BERLIN (Reuters) - Hungarian Prime Minister Viktor Orban has called on Germany not to link the European Union's budget to the upholding of rule of law in the bloc, saying that asking him to back such a link was tantamount to asking for his "suicide".
Last week, Hungary and Poland vetoed proposals that would make it possible for countries that fail to meet EU rule of law standards to be denied access to funds from the bloc's next budget and from a 750 billion euro pandemic recovery fund.
In an interview with German weekly Die Zeit, Orban blamed the European Parliament and Germany for linking the two questions - although EU leaders, including Orban, had already agreed to such a linkage in negotiations in July.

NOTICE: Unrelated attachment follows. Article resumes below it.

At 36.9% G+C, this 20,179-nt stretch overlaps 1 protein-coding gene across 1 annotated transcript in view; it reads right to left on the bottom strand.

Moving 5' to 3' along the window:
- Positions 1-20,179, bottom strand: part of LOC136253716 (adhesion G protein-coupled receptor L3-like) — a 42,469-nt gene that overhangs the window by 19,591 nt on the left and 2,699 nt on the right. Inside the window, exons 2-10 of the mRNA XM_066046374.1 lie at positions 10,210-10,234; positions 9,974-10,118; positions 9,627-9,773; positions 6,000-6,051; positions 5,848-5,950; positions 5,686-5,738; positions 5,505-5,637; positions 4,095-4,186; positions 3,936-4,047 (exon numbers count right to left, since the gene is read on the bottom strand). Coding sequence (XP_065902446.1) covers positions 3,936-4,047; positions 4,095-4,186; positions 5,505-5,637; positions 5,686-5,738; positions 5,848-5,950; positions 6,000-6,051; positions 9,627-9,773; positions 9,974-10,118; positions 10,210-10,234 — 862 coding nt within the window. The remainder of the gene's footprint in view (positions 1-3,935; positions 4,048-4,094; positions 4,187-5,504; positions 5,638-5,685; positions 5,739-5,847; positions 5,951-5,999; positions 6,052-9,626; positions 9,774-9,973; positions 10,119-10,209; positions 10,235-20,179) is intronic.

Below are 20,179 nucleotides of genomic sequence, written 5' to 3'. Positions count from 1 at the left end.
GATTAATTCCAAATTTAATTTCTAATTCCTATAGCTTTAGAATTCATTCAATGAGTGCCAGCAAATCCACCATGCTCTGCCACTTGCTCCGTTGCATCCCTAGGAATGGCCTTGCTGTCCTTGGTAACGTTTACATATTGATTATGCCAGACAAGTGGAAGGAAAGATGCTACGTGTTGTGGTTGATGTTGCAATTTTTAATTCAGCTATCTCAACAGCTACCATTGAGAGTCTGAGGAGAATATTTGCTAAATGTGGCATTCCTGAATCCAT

"The European Parliament tried to link the two things retroactively, threatening to block the budget and the coronavirus aid if they were not linked to a new, undefined rule of law mechanism," he was quoted as saying.
"As we see it, the German presidency decided to follow them in deviating from the July decision," he added. Germany, as current holder of the bloc's presidency, sets agendas for meetings of leaders.
Orban said discussion of a rule of law mechanism should be postponed until after the budget had been settled.
In June, leaders agreed to leave the precise outlines of the yet-to-be defined rule of law mechanism undefined, partly in order to secure Hungary and Poland's consent for the principle.
Orban's critics say close allies have grown rich from EU funding that has been distributed in untransparent ways. The wealthy northern countries that contribute the bulk of its budget want the mechanism to tighten up on misspending.
Orban said that he had discussed the matter with Chancellor Angela Merkel.
"What you're asking me for, Angela, that would be suicide," he said he told her.
(Reporting by Thomas Escritt; Editing by Giles Elgood)
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